Tuesday, July 27, 2010

Lower Rio Grande Valley, July 12-14.

          A week ago Eva and I made our first trip to Texas primarily to attend a family reunion in New Braunfels but managed to work in three days birding the Lower Rio Grande Valley.  July may not be the preferred time of year to bird the state, not to mention the southern borderlands, with daytime temperatures climbing into the mid and high 90s followed by little evening relief, and humidity levels that are best described as steamy...very steamy.  Nonetheless we made the best of it and were well rewarded for all the sweating we did.
          In preparation for the trip, reunion aside, I staked out many of the primo birding spots in the area, including Bentsen-Rio Grande Valley State Park, Anzalduas County Park, Santa Ana National Wildlife Refuge among others.  What we had not planned on was Hurricane Alex that passed through the week before and the extensive flooding of the lowlands that it left behind.  Much to our disappointment all these areas were still under water and thus closed.  Kicking into "damage control" mode we dragged out our birder's guides and other reference materials and developed an 11th hour fallback itinerary that probably was as good if not better than the original.  Prior to heading to Texas I put together a list of 27 Valley specialty birds with reasonably good prospects of seeing given the season of year.  Of that number we managed 21 plus two that were not on the target list well surpassing my 500 mid-life goal (see side bar)...a very successful birding trip indeed and not a bad introduction to Texas.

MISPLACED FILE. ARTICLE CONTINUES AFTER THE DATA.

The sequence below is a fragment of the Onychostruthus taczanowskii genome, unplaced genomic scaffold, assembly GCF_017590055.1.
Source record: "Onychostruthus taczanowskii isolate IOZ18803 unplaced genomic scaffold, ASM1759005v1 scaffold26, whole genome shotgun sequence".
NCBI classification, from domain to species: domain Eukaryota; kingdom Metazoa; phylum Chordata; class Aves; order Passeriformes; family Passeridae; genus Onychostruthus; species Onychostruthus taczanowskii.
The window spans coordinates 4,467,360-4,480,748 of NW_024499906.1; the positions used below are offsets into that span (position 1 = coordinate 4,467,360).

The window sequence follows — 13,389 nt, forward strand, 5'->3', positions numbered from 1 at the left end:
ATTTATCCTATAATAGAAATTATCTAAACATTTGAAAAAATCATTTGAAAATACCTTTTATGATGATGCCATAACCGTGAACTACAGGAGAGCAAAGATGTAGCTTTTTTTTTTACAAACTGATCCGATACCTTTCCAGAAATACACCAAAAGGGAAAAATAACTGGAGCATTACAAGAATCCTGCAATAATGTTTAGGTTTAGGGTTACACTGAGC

Having to redirect our efforts to more "inland" birding sites, Tuesday morning our first stop was Chihuahua Woods Preserve outside Mission.  The 349 acre reserve owned by The Nature Conservancy of Texas is a fine example of threatened Tamaulipan thornscrub habitat.  The vegetation is thick and would be impenetrable if not for several trails providing safe passage.  The understory is dominated by immense prickly pear cacti towering to the heights of small trees.  These were covered with tasty succulent fruit called tunas by the Spanish speaking people in the Valley.  Nearly as interesting as the bird life is the diversity of cacti.  To our untrained eyes we easily distinguished at least a half dozen species.  Along one of the paths Eva spotted the threatened Texas or Berlandier's Tortoise Gopherus berlandieri plodding along its way perhaps looking for a morning meal of ripe tuna that had dropped to the ground.
          Next we headed northeast to Edinburg to check out Edinburg Scenic Wetlands and one of a number of World Birding Centers established throughout the Valley.  The wetlands are located within a municipal park and more specifically consists of two impoundments that are part of the city's storm and waste water treatment infrastructure.  But do not let this be a turn-off should you ever be in the area.  The grounds have been superbly landscaped with native trees, shrubs, wildflowers and other vegetation transforming what was previously agricultural land into a 40 acre "natural" oasis and magnet for birds, butterflies and dragonflies in an otherwise urban setting.  My 500th life bird was seen here: Buff-bellied Hummingbirds feeding at red Turk's Cap blossoms.